The Timpson review is an attempt to address a small but significant issue; the pretence of school improvement through cohort change with a consequential negative impact on children and young people’s life chances.  Recommendation 14 reads, “DfE should make schools responsible for the children they exclude and accountable for their educational outcomes . . .”

This covers two critical areas that may well be affecting the rise in permanent exclusions; funding and accountability. It fails to address the impact of austerity on the disappearing and disappeared local provision available to schools and the vulnerable young people themselves.

In the same way that we cannot sum up a school’s performance using a single word; nor can we devise a single statistical measure that will adequately allow us to determine a school’s effectiveness. There will be plenty of naysayers, when and if the consultation proposed by Timpson comes to pass, about the inadequacy of any proposed changes to measures such as Progress 8. But  a slightly less imperfect measure is preferable to the status quo.

Here are some thoughts to start the debate.

Schools should be responsible for all the children they educate for as long as they educate them

We must move beyond Timpson’s recommendation that schools should be “responsible for the children they exclude”. Schools should be responsible for all the children they educate for as long as they educate them. This is essentially another call for proportionate accountability. At its simplest, a secondary school would be proportionately accountable for each year a child attends the school; 20 per cent accountability a year.

However, a very small number of schools may just look to move pupils on sooner rather than later. One suggestion would be to reweight proportionate accountability so that a school would be held responsible for 40 per cent of the GCSE outcome of pupils on its roll in the year 7 October census, increasing by 20 per cent each year. It would be held 100 per cent accountable for a pupil’s final GCSE outcomes if he or she had been on roll from year 7 all the way through to the October census in year 10.

No problem for most pupils. But how do we deal with accountability for pupils who are permanently excluded, move to elective home education (forced or otherwise) or who are part of a “managed move” (agreed or foisted on the host school)? In 2016, Headteachers Roundtable proposed the following in its Alternative Green Paper:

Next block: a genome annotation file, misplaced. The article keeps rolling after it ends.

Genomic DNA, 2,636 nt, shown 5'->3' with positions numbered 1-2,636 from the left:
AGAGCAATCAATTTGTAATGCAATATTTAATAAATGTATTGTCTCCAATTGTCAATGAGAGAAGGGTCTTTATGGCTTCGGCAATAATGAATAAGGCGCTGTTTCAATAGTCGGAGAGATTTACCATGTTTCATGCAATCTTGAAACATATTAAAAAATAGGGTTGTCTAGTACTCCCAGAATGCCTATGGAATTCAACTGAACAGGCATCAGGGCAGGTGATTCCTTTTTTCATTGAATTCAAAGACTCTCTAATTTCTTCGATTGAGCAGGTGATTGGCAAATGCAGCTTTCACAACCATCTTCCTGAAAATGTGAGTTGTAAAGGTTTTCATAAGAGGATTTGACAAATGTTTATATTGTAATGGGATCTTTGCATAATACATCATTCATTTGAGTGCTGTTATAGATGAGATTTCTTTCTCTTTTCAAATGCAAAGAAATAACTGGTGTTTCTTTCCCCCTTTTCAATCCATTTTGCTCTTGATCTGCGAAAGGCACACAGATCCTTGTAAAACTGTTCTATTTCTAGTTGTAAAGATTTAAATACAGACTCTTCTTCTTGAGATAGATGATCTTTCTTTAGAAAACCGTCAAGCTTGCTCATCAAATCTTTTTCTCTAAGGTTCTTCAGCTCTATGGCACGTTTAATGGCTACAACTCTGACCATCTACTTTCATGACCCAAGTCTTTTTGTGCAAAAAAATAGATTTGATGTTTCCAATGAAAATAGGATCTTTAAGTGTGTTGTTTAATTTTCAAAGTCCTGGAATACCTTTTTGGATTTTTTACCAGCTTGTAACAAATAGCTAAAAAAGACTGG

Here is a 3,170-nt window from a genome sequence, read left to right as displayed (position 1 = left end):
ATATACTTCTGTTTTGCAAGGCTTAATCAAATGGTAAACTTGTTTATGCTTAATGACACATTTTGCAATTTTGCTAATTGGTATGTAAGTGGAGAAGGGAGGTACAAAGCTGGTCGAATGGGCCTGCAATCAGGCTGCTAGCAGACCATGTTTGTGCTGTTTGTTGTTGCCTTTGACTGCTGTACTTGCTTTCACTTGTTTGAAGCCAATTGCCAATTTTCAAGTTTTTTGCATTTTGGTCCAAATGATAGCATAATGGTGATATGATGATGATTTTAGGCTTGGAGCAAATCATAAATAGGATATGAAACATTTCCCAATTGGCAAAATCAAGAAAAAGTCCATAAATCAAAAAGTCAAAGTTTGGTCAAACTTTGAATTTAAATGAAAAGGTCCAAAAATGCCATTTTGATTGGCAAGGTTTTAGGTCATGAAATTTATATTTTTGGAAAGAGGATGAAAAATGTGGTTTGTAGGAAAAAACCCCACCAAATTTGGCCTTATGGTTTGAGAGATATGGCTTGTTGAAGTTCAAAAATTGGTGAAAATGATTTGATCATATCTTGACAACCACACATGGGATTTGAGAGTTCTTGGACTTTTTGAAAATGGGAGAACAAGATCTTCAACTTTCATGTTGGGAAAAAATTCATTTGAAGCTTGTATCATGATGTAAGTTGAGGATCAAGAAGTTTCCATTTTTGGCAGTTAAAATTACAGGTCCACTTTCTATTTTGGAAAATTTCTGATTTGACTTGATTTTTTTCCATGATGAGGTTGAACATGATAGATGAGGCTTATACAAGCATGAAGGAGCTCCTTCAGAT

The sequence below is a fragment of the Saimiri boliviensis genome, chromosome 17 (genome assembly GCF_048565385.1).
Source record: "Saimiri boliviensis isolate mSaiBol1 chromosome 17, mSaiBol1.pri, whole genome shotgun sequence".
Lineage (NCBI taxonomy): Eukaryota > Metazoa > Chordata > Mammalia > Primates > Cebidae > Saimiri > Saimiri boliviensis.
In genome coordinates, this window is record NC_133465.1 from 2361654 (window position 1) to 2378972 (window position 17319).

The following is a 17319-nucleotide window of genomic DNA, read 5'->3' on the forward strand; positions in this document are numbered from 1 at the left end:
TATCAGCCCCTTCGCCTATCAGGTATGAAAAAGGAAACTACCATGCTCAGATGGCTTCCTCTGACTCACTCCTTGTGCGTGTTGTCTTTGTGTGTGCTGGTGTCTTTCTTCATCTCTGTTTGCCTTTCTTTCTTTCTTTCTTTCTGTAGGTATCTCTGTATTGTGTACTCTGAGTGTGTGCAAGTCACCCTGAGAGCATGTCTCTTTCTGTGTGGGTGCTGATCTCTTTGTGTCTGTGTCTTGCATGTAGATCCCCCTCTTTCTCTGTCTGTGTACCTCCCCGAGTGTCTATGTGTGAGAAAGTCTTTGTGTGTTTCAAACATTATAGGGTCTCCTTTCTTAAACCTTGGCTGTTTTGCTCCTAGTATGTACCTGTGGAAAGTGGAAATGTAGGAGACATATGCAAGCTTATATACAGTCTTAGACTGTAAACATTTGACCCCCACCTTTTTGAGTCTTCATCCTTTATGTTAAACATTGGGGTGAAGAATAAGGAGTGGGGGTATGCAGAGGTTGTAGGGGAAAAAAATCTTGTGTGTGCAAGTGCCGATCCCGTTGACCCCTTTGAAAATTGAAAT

1. For a pupil who leaves a school except at the normal leaving age, the time a pupil is at a school plus one year (up to the maximum length of time for that particular phase of schooling) if transferring to another mainstream school.
  2. Any time spent in alternative provision or elective home education would be included in the proportion allocated to the school the pupil left.
  3. For a school who takes in a pupil outside of the normal point of entry the weighting would be the time spent at the school minus one year (with the minimum time being zero).

This increases the likelihood that schools will love the ones they’ve got and use permanent exclusion as a final resort, as was always intended.

There is a need to align the funding and proportionate accountability metrics; the annual October census should be used for both purposes. The use of the year 11 January census as the sole point of registration helps to explain why there is a peak in pupils coming off schools’ rolls in year 10 and the first term of year 11; its use is historic and no longer appropriate.

The October census should become a universal children’s census with a set key of key identifiers used to cross-match against GP records. Long term this could significantly improve our safeguarding of the most vulnerable children and young people.

These changes or something similar don’t lead to a utopian measure, just a slightly less imperfect one in a fundamentally flawed and increasingly dysfunctional accountability system.